In reality, there is a significant overlap between all of these concepts, ideas and customer communities. By way of example, Annette Franz, CX thought leader, wrote an article in October 2018 to describe the difference between CX and Customer Success. She curated quotes from Customer Success thought leaders such as Gainsight and the Customer Success Association in an effort to compare and contrast the two disciplines. After dissecting the two concepts, she concluded as follows:
“It makes me question if the Customer Success role and discipline are really necessary. What do you think? Customer Experience is the umbrella. Get the experience right – listen to customers, understand the problems they are trying to solve, innovate, and design and deliver a better experience – and Customer Success management becomes obsolete, no? After all, it’s all about the customer.”
We have seen this before with the crossover between VoC (Voice of the Customer) and Customer Advocacy professionals. VoC teams state that the golden NPS question – likelihood to recommend – is their raison d’être. At the same time, the ultimate goal of Customer Advocacy professionals is to deliver a referenceable client base to advocate at every step of the customer journey. So, what is the difference?
The simple answer is that all of these communities present valid arguments and have important contributions to make when it comes to helping their company drive customer-led growth. Yet, no single community on its own has the silver bullet when it comes to achieving this. In truth, it is the combined set of activities that will help a company achieve its vision for customer-led growth. To coin a phrase, it is a war on all fronts. And, as we mentioned in the introduction, it is no longer a recommendation, it is a necessity.
As CX leader Claire Sporton puts it, “Investors now look for sustainable growth, not short-term wins each quarter. The M&A community are recognising that a commitment to customer centricity is a leading indicator of sustainable business growth.”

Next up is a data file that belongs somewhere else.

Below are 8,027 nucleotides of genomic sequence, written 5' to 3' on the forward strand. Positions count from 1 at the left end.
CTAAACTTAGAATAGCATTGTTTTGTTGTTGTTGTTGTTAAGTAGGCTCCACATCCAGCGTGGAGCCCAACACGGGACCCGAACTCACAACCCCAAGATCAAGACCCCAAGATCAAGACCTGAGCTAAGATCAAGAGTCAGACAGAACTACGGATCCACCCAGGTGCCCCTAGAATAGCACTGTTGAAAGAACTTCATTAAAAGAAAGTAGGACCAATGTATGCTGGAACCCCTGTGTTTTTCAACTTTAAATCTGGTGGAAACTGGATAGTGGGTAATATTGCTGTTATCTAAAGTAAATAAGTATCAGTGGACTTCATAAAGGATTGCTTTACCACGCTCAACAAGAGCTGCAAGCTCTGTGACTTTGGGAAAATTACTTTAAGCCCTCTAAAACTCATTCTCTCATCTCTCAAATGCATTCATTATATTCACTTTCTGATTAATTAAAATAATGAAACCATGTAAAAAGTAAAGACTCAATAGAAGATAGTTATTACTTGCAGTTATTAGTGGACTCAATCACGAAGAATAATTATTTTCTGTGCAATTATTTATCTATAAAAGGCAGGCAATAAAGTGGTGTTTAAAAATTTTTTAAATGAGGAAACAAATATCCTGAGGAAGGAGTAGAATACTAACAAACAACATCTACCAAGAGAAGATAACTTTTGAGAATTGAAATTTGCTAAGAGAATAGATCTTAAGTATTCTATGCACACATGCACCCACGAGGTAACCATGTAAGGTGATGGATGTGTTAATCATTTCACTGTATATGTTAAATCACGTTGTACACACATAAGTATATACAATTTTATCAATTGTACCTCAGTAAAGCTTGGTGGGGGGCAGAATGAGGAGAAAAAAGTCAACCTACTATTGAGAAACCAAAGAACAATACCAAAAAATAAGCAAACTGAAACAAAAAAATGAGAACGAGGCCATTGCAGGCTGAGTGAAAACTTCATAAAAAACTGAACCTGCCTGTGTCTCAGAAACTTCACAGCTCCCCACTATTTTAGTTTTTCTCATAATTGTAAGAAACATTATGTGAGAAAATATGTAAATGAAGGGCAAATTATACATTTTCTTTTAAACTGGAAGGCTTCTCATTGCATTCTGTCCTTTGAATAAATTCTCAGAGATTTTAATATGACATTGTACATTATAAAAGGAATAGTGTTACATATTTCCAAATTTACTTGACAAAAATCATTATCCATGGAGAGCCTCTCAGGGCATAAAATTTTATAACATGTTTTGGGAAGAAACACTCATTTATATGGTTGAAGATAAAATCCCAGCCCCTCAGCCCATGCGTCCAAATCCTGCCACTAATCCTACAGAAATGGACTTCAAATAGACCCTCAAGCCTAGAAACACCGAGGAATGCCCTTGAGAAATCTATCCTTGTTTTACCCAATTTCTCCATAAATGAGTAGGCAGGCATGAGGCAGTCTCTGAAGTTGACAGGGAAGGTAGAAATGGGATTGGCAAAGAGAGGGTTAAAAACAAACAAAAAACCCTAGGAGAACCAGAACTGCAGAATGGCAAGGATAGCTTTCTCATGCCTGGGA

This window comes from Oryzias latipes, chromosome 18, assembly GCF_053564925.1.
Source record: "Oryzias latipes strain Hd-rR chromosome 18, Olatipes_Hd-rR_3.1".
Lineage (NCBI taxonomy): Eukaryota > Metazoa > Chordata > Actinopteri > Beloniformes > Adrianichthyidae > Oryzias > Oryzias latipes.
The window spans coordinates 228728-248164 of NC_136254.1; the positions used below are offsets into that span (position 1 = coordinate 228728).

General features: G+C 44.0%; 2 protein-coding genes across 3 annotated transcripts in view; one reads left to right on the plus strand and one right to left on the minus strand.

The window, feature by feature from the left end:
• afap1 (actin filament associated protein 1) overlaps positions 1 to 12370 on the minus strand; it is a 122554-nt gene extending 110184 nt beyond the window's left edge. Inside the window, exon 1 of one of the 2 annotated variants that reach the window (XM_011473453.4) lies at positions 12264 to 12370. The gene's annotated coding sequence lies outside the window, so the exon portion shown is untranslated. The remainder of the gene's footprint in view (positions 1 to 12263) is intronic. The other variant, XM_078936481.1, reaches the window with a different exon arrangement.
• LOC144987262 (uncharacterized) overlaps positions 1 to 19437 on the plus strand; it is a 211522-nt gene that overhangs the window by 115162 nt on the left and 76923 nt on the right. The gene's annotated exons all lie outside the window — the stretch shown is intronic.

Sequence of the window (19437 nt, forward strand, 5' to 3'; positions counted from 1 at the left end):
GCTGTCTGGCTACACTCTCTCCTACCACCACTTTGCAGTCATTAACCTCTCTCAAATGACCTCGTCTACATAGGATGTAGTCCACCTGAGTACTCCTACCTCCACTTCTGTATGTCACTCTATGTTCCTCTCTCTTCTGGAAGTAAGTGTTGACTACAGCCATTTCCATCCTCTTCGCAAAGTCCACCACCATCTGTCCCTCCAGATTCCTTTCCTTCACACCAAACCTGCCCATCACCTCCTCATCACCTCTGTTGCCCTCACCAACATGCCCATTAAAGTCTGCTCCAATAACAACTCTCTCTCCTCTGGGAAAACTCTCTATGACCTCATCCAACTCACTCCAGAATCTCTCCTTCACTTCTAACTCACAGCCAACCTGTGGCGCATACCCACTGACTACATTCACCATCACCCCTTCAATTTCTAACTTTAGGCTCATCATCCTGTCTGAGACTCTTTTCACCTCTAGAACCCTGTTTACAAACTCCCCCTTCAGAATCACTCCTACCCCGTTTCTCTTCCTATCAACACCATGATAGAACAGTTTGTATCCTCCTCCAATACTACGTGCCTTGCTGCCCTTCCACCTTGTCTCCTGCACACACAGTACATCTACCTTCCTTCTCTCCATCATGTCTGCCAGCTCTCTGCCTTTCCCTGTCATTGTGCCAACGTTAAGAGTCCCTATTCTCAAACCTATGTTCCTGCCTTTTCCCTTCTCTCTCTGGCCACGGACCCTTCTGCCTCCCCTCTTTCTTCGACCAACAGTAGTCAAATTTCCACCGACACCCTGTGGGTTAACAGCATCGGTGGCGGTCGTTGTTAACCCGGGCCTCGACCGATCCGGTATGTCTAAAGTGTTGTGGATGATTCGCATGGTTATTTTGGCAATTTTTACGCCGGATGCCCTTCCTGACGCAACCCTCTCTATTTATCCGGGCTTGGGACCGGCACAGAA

The Angora Rabbit: Why do customer-led transformations often run out of steam?
According to Sporton, “The challenge is that no one would say that the customer is not important – just like the rabbit, every-one will give it a stroke. But when it comes to looking after it, people quickly get bored. And then the fox (the maniacal pursuit of short-term revenue gain) eats the rabbit.”
Sporton makes the key point that the pursuit of customer-centric growth needs to be deeply embedded in the organisation: “There’s no business growth unless people change their behaviours. Two-day change programmes don’t work. Executive leadership must rigorously champion customer-centric values all the time, ensuring that actions are made, and impact is measured. CEOs must create sustainable, viral change.”
CX leader, Shep Hyken builds on this point: “One of the most important factors in driving growth is to establish a simple, clear and easy-to-remember customer vision statement. And then repeat it over and over again, so that everyone across the company knows it and applies it in their day-to-day activities. Leadership must set an example and constantly defend the culture. Whether it’s training, workshops or simply leading by example, the customer vision must be continually re-enforced.”